addressad‧dress2 /əˈdres/ ●○○ verb [transitive] 1 TCMSENDif you address an envelope, package etc, you write on it the name and address of the person you are sending it toaddress something to somebody That letter was addressed to me. Send a stamped, self-addressed envelope (=with your address on it so it can be sent back to you).2 formal if you address a problem, you start trying to solve itaddress a problem/question/issue etc Our products address the needs of real users.address yourself to something Marlowe now addressed himself to the task of searching the room.3 formal to speak to someone directly She turned to address the man on her left.4 formal if you address remarks, complaints etc to someone, you say or write them directly to that person You will have to address your comments to our Head Office.5 TALK/MAKE A SPEECHto make a formal speech to a large group of peopleaddress a meeting/conference etc He addressed an audience of 10,000 supporters.6 TALK TO somebodyto use a particular title or name when speaking or writing to someoneaddress somebody as something The president should be addressed as ‘Mr. President’.→ See Verb table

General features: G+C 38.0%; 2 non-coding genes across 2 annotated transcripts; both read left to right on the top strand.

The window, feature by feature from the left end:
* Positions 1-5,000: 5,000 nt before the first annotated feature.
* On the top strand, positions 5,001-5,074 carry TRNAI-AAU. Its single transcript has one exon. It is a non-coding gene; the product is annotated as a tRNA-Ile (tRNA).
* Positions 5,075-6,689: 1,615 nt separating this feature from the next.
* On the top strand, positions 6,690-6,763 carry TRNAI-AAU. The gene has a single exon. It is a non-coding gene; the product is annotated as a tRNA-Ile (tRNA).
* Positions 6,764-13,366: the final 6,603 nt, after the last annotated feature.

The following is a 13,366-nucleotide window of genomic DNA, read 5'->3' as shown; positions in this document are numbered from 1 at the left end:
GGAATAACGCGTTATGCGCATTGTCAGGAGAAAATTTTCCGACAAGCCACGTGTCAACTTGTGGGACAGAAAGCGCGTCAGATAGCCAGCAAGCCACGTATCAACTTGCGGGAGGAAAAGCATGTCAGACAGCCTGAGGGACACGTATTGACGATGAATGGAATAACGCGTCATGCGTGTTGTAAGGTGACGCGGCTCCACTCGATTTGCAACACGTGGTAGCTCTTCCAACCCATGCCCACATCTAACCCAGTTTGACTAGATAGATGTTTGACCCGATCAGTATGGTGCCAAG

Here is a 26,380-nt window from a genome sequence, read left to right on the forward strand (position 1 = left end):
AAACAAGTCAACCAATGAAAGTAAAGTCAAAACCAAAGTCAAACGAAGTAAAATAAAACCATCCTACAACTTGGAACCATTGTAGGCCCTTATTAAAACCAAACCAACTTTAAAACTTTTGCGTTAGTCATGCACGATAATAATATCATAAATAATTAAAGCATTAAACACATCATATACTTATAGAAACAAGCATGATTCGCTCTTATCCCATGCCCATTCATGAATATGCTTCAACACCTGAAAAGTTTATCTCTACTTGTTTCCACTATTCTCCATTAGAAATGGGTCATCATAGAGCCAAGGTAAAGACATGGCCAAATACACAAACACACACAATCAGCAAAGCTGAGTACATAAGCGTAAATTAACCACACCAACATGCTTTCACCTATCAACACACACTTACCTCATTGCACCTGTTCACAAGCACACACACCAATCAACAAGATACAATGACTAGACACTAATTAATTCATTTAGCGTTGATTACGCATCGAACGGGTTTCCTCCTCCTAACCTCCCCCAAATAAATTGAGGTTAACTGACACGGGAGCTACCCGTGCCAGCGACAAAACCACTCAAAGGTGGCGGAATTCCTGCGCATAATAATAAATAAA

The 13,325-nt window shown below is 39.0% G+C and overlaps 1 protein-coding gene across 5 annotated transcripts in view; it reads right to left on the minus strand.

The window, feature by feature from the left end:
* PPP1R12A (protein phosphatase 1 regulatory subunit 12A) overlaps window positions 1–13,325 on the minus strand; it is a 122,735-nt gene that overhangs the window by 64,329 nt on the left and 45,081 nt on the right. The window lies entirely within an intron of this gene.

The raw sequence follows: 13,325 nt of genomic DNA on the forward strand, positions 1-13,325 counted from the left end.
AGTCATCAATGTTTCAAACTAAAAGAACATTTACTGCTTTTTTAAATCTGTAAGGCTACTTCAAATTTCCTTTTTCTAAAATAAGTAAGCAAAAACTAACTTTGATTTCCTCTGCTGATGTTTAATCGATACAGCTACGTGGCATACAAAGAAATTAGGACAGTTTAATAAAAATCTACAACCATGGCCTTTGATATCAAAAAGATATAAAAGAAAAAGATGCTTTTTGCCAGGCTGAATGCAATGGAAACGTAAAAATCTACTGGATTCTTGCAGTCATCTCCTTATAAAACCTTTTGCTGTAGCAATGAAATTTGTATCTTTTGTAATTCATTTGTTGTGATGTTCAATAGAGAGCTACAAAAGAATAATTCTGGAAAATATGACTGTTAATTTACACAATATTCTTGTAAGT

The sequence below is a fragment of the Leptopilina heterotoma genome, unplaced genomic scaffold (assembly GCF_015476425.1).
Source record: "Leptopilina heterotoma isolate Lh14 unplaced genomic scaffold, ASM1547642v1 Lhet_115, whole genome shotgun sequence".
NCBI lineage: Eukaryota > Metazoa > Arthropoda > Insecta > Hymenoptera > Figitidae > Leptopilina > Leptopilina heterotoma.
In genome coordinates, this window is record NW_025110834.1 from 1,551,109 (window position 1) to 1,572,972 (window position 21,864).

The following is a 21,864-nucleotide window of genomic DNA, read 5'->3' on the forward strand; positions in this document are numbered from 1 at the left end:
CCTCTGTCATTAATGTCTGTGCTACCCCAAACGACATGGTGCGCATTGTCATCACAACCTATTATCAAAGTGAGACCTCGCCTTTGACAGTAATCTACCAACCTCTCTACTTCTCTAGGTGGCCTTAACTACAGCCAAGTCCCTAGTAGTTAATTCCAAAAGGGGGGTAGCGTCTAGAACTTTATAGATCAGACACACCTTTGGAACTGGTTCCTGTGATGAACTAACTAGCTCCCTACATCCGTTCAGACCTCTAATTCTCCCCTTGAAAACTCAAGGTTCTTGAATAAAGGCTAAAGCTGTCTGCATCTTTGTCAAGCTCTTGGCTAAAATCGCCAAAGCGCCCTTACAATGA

Examples from the Corpusaddress• Environmental problems relating to the factory have yet to be addressed.• He argues that the main issue is not being addressed.• Three Republican candidates addressed a group of 500 senior citizens concerning tax cuts.• Rifkind addressed a news conference before leaving for Beijing yesterday.• Every pupil should now be addressed by the police at least every two or three years.• This question needs to be addressed, following the presidential election on May 20.• Meanwhile, other politicians have offered their own proposals to address the advantages enjoyed by the wealthy.• Suzanne turned to address the man asking the question.• Luxembourg and United States courts have addressed the matter, and the judgments reveal the reality of these fears.• The article addresses the problems of malnutrition in the state.• None of them addressed the stadium as part of a park -- or a neighborhood -- or a great city.• Storni addresses this woman, upon whom the burden of stoicism sits heavy.address something to somebody• Address the letter to Dr. Joanna Miles.address a problem/question/issue etc• The people who are employed or are inmates, will address issues in a particular way.• You have to continually be pro-active to address issues of racism.• We did not expect or intend that the project should address issues of this kind.• By now Haza was addressing issues other than forbidden love.• These protections addressed issues ranging from the death penalty and homosexual rights to term limits, campaign-finance reform, and congressional redistricting.• And so they address a question to the world: What are you, you out there?address a meeting/conference etc• The remaining ministers and elders found themselves being invited to address meetings all over the province to explain the imprisonment.• The next day Kennedy was addressing a meeting in a black church in Los Angeles.• He was thus involved in extensive travelling throughout the District, addressing meetings of branches, trade unions and co-operative societies.• My noble Friend the Under-Secretary of State addressed a meeting of farmers in my constituency.• She and other party activists travelled to Dumfries to hear Joyce address a meeting on 7 February 1935.• Horne, whose passion was golf, seemed for ever off in a taxi to address a meeting somewhere.address somebody as something• You should address him as "Mr. President."